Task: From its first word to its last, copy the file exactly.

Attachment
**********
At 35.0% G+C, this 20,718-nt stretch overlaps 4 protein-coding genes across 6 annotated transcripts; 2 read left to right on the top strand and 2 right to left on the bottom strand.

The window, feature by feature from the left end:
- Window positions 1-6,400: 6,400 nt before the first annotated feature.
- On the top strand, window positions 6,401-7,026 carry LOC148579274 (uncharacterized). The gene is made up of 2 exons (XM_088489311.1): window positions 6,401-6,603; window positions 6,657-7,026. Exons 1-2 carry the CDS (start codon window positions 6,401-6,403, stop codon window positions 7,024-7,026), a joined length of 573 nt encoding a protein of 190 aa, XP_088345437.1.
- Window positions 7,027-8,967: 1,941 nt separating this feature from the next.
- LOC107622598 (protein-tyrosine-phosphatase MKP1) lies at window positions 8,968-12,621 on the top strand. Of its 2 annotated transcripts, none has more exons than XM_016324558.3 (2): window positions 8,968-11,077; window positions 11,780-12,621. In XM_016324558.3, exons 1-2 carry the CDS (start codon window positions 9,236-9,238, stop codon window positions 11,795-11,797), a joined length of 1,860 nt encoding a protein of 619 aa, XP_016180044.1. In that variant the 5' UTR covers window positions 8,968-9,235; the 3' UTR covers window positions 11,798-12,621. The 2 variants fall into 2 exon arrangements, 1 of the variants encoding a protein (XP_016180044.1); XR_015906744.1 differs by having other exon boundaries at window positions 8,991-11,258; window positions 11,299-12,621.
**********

At 35.0% G+C, this 20,718-nt stretch overlaps 4 protein-coding genes across 6 annotated transcripts; 2 read left to right on the top strand and 2 right to left on the bottom strand.

The window, feature by feature from the left end:
- Window positions 1-6,400: 6,400 nt before the first annotated feature.
- On the top strand, window positions 6,401-7,026 carry LOC148579274 (uncharacterized). The gene is made up of 2 exons (XM_088489311.1): window positions 6,401-6,603; window positions 6,657-7,026. Exons 1-2 carry the CDS (start codon window positions 6,401-6,403, stop codon window positions 7,024-7,026), a joined length of 573 nt encoding a protein of 190 aa, XP_088345437.1.
- Window positions 7,027-8,967: 1,941 nt separating this feature from the next.
- LOC107622598 (protein-tyrosine-phosphatase MKP1) lies at window positions 8,968-12,621 on the top strand. Of its 2 annotated transcripts, none has more exons than XM_016324558.3 (2): window positions 8,968-11,077; window positions 11,780-12,621. In XM_016324558.3, exons 1-2 carry the CDS (start codon window positions 9,236-9,238, stop codon window positions 11,795-11,797), a joined length of 1,860 nt encoding a protein of 619 aa, XP_016180044.1. In that variant the 5' UTR covers window positions 8,968-9,235; the 3' UTR covers window positions 11,798-12,621. The 2 variants fall into 2 exon arrangements, 1 of the variants encoding a protein (XP_016180044.1); XR_015906744.1 differs by having other exon boundaries at window positions 8,991-11,258; window positions 11,299-12,621.